Saturday, September 24, 2011

UC Berkeley: Racially Themed Bake Sale Got Students Upset!




Racially heated posting sparks UC Berkeley outrage

Nanette Asimov, Chronicle Staff Writer

BERKELEY -- A Facebook post announcing plans by a UC Berkeley Republican group to sell baked goods priced according to race, gender and ethnicity - "White/Caucasian" pastries for $2 and "Black/African American" pastries for 75 cents, for example - has drawn outrage on campus.

"I'm ashamed to know that I go to the same school with people who would say stuff like this," responded student Skyler Hogan-Van Sickle on Facebook. "I'm really trying to figure out how someone can be this hateful."

The campus Republicans, who expect to go forward with their "Increase Diversity Bake Sale" on Tuesday, say the event is meant to mock an effort by the student government to drum up support for SB185, a bill to let the University of California and the California State University consider ethnicity in student admissions. It's awaiting approval or veto by Gov. Jerry Brown.

"Our bake sale will be at the same time and location of a phone bank which will be making calls to urge Gov. Brown to sign the bill," posted six students who created the Facebook page. The purpose "is to offer another view to this policy of considering race in university admissions. The pricing structure of the baked goods is meant to be satirical."

But students say the joke is anything but funny. More than 200 students responded to the event, most opposed, and some violently so. One threatened to burn the table and set the cupcakes on fire. At least four student groups sent complaints to campus administrators, and a student-only meeting was set for Friday evening to discuss it.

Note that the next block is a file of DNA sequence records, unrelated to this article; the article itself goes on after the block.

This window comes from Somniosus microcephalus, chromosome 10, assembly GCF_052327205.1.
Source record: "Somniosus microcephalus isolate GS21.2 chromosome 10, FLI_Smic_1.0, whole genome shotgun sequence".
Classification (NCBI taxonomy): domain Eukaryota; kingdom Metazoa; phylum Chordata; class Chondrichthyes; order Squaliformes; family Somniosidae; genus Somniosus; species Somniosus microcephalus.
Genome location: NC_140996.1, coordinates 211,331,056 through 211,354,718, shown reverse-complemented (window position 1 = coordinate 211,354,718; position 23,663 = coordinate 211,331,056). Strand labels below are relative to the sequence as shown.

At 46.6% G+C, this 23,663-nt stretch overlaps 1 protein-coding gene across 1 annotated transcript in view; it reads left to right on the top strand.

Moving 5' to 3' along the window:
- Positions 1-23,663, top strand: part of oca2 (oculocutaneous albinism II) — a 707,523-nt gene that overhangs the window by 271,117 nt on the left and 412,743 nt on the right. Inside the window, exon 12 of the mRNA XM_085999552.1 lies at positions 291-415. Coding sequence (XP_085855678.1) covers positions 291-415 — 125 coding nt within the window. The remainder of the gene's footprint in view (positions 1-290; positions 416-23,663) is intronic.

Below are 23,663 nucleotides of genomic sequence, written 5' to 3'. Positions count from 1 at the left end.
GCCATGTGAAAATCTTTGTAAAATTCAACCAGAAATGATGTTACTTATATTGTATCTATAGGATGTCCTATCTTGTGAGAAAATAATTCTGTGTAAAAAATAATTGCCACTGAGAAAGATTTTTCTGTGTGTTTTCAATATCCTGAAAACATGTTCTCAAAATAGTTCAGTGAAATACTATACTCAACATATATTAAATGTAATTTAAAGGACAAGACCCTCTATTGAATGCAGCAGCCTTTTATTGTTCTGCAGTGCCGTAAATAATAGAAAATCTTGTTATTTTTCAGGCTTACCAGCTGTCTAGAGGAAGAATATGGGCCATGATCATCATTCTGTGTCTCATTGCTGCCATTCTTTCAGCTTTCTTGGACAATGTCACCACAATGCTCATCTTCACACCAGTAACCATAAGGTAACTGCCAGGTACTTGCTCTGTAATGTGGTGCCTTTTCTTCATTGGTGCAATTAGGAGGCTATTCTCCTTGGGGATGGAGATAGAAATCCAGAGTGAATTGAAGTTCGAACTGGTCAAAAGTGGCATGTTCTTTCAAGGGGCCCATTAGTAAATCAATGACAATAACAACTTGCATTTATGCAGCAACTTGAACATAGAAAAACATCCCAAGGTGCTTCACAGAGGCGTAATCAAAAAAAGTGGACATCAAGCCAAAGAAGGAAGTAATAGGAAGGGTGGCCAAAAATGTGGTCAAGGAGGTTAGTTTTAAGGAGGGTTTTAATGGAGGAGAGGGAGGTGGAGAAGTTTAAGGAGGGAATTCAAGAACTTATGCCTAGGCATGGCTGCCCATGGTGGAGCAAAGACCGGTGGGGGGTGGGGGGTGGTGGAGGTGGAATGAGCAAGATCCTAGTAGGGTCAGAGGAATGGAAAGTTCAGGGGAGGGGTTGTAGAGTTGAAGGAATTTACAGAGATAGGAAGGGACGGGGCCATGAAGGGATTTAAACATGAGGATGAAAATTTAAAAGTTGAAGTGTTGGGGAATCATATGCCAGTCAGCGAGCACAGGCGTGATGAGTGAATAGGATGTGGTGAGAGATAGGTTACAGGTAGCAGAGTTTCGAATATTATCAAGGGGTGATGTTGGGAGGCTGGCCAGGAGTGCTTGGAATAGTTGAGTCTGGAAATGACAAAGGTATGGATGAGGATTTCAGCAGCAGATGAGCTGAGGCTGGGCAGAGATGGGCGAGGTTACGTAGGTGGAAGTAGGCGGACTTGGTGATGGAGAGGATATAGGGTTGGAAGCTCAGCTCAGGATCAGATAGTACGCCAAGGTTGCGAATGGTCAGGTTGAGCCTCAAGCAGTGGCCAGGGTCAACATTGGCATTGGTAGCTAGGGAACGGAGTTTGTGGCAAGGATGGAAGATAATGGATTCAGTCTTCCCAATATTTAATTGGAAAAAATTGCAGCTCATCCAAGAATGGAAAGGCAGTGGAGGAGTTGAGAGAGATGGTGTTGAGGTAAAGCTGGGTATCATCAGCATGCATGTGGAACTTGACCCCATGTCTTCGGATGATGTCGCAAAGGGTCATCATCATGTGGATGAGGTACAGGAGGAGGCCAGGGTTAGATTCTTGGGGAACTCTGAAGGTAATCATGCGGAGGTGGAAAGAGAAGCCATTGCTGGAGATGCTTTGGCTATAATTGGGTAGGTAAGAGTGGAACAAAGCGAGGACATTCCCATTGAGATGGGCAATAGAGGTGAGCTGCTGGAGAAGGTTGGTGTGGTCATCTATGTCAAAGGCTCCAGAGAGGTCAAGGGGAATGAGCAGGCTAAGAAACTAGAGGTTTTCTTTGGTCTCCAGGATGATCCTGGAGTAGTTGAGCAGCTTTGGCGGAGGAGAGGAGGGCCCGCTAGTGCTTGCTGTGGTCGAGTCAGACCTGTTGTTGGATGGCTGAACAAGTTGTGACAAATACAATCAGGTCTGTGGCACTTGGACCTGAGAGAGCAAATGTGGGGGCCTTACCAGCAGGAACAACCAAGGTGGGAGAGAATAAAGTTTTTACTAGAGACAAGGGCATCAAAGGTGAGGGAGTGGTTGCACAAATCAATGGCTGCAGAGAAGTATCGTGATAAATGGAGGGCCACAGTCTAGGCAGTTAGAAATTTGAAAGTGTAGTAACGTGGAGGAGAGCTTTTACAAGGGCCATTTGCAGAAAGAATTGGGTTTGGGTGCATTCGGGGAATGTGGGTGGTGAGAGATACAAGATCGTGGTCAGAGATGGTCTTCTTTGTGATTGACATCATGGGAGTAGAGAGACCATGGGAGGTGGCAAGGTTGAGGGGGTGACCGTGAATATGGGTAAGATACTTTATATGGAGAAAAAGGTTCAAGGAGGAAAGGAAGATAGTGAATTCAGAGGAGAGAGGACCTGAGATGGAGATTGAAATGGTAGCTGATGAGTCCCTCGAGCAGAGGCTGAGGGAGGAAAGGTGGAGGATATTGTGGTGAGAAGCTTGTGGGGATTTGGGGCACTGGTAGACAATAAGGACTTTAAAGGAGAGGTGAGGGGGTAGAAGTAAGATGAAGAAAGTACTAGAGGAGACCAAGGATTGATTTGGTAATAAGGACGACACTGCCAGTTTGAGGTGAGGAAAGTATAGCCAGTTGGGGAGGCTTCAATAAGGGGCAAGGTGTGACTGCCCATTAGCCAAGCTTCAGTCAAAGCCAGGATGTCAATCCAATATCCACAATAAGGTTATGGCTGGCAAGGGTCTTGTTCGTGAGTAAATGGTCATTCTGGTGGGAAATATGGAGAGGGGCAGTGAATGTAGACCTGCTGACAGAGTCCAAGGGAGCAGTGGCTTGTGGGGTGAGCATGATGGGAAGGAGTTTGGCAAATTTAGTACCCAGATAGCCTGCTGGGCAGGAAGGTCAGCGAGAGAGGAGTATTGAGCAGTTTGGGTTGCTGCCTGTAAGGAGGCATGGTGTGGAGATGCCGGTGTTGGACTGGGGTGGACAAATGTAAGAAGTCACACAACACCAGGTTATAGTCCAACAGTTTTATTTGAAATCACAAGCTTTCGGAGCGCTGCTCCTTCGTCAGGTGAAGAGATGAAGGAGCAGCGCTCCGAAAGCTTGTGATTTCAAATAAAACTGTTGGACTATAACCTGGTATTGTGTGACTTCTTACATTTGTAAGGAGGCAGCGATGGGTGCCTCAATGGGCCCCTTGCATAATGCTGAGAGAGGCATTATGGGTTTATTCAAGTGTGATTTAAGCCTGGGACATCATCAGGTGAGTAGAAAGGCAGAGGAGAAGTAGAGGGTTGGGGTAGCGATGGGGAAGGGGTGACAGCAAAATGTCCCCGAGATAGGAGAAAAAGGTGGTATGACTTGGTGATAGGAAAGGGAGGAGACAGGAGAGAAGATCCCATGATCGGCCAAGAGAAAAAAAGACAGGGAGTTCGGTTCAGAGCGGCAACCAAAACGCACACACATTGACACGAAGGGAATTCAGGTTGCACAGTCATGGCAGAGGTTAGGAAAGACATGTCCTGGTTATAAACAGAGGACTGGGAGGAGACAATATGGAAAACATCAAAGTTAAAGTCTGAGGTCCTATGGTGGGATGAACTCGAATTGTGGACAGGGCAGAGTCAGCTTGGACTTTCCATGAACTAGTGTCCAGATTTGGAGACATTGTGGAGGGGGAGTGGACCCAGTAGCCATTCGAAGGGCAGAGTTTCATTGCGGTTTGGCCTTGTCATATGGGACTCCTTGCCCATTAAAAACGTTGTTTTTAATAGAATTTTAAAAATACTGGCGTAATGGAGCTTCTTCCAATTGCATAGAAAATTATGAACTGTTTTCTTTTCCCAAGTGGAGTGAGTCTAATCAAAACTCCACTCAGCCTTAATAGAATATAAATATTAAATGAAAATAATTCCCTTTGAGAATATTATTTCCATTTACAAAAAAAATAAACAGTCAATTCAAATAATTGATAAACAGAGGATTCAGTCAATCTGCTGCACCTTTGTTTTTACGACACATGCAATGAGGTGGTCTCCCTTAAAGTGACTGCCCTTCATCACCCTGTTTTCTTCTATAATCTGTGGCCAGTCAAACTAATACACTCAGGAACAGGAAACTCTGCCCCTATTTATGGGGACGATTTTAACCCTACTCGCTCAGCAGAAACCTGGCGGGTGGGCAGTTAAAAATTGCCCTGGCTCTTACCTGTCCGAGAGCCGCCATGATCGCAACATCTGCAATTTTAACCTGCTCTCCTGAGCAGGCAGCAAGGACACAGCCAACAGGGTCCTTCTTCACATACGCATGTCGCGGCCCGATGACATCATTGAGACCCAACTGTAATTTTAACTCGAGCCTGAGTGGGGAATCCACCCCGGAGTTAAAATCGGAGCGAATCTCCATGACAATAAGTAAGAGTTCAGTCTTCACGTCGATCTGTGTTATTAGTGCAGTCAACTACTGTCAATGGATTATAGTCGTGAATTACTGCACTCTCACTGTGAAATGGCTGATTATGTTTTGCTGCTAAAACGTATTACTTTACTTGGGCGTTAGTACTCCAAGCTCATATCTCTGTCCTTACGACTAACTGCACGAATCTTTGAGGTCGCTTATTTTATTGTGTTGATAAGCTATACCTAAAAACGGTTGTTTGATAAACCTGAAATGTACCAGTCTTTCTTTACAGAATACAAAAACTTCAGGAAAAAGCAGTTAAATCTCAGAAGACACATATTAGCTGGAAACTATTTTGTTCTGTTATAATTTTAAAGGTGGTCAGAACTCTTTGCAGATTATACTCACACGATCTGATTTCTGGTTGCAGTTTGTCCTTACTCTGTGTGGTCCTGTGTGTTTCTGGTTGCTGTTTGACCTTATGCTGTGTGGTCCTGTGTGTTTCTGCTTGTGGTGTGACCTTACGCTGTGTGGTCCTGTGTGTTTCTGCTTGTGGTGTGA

"It's offensive because of the tactics that they chose," said Joey Freeman, a vice president with the Associated Students of the University of California, Berkeley's student government. "This should be done for constructive dialogue and debate. But not in a way I thought was, frankly, racist."

The posting describes five price levels for pastries, with the highest for "White/Caucasian," and the lowest for "Native American." A 25-cent discount is offered for women.

"If you don't come, you're a racist," the post declares.

Berkeley's tempest follows a series of racial and anti-Semitic incidents across UC campuses, which prompted UC officials to focus new attention on fighting hate speech among students.

In March at UCLA, a student posted a video of herself ranting about Asians. In 2010, UC San Diego students posted racial slurs and caricatures on Facebook, and used campus TV to belittle black students. Someone also hung a noose from light fixture in the library.

At UC Davis, six swastikas were found, including one carved into a Jewish student's door, and someone defaced the gay students' center.

At UC Merced, a video mocking efforts to create a Chicano studies program was posted on Facebook.

In 2010, UC President Mark Yudof described the incidents as "quite simply the worst acts of racism and intolerance I've seen on college campuses in 20 years." He created a committee to help campuses strengthen anti-hate policies. And next year, all students and employees will be asked to take a survey about campus tensions, said UC spokesman Steve Montiel.

At Berkeley, the Facebook posting violates no campus policy, said Gibor Basri, vice chancellor for equity and inclusion.

"The only policy it violates is the principles of community," he said, adding that a campus-wide letter will go out Monday. "We can use this as a teaching moment."

Shawn Lewis, president of the Berkeley College Republicans, was surprised by the number of critics and their harshness and said he agrees that race-based pricing is discriminatory.

"But it's discriminatory in the same way that considering race in university admissions is discriminatory," he said.

E-mail Nanette Asimov at nasimov@sfchronicle.com.

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